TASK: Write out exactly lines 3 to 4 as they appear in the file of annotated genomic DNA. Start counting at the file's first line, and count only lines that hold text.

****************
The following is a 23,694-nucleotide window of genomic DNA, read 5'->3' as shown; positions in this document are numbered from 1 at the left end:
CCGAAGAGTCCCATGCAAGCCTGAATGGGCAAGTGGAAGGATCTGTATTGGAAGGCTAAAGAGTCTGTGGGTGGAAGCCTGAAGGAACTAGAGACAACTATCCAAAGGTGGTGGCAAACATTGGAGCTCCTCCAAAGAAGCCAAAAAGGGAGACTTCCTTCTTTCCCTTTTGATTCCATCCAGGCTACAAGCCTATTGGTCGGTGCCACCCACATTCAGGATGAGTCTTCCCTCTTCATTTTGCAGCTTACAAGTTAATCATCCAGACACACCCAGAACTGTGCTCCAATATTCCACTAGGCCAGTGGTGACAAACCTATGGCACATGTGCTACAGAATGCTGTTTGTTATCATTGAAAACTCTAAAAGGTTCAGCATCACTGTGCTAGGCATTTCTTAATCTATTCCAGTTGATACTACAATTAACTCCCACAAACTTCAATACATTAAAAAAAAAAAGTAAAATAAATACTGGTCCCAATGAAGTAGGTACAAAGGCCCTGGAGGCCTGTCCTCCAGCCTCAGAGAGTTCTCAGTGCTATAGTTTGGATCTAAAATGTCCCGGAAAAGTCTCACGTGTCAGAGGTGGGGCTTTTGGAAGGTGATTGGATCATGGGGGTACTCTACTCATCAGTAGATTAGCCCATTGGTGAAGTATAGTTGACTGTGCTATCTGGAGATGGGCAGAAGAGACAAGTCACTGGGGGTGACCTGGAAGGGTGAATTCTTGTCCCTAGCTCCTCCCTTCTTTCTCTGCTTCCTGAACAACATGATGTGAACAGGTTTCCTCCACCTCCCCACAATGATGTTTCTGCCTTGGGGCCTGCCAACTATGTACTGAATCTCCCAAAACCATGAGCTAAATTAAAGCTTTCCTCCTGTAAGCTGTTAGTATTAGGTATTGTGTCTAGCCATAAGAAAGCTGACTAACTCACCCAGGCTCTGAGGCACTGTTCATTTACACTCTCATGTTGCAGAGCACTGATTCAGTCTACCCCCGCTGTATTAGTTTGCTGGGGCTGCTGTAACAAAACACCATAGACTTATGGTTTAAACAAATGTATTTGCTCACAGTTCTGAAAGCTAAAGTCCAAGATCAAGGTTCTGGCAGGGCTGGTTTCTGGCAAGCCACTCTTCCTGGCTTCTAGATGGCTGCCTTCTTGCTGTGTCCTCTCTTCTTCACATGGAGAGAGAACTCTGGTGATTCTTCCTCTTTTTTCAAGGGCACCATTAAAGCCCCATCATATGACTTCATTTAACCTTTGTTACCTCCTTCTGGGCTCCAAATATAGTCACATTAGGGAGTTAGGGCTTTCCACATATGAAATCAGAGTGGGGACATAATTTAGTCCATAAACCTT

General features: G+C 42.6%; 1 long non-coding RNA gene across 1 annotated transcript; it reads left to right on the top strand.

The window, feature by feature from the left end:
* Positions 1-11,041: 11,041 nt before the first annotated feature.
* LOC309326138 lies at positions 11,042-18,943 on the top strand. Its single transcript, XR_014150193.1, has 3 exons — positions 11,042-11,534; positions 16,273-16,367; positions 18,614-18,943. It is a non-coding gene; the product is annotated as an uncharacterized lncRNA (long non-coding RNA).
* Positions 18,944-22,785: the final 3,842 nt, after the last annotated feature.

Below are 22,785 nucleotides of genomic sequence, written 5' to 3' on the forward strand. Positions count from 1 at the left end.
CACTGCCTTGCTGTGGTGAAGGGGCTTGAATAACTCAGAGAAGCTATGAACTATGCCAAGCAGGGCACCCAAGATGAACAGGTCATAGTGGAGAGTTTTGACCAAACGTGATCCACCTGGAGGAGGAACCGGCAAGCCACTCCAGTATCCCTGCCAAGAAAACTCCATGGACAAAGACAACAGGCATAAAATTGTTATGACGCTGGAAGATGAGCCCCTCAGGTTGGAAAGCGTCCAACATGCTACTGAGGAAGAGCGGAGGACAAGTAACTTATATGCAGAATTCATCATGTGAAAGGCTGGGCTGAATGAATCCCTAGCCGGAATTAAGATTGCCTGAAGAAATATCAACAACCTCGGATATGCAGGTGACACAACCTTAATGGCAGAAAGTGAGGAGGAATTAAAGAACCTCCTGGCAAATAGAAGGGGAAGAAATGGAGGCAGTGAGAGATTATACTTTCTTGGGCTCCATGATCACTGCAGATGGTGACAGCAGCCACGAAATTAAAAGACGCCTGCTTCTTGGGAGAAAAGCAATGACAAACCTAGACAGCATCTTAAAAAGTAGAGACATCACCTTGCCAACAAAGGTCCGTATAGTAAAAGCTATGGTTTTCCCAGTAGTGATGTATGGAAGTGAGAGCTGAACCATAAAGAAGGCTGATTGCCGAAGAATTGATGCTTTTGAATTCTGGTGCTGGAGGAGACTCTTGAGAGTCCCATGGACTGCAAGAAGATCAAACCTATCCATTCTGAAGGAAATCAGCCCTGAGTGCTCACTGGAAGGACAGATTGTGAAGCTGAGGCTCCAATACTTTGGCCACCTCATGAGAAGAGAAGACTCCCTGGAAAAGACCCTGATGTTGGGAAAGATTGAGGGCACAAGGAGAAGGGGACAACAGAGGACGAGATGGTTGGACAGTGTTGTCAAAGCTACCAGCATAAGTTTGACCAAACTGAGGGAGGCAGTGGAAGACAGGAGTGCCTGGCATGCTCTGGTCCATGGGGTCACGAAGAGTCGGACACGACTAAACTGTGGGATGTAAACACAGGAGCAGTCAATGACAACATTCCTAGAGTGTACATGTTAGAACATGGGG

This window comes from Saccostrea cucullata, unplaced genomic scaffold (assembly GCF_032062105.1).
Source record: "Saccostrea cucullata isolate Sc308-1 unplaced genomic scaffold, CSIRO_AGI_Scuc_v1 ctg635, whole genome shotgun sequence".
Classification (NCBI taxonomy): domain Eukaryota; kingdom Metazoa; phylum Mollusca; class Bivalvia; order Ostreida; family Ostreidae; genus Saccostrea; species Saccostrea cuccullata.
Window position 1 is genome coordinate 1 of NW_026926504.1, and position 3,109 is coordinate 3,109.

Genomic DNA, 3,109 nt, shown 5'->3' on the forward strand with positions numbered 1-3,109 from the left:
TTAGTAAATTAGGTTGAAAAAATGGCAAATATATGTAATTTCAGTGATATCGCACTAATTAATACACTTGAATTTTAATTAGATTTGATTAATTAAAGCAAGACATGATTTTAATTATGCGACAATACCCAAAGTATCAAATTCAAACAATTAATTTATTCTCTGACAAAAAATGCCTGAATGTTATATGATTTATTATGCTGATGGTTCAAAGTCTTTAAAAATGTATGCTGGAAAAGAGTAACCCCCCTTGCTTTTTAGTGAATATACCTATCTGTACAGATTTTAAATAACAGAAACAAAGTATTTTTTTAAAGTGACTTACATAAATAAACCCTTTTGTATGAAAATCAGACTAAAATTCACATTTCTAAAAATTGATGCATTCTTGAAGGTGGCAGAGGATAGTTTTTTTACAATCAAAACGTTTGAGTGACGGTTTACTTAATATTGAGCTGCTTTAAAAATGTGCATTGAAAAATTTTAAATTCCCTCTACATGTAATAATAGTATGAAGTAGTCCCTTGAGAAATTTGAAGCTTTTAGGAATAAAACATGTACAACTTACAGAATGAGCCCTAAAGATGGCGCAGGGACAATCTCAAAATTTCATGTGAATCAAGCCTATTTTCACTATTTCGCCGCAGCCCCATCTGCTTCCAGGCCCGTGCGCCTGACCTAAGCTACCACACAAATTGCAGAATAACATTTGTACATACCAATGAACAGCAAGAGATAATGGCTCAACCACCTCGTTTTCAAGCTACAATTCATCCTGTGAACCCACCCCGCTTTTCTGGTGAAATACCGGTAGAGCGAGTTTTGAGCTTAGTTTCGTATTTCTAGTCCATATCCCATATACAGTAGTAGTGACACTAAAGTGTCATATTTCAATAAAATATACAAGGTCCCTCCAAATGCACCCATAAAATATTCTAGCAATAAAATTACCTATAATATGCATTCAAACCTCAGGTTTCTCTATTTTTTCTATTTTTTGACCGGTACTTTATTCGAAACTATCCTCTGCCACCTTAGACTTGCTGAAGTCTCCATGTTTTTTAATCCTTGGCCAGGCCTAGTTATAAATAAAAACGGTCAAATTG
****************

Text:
General features: G+C 42.6%; 1 long non-coding RNA gene across 1 annotated transcript; it reads left to right on the top strand.

The window, feature by feature from the left end: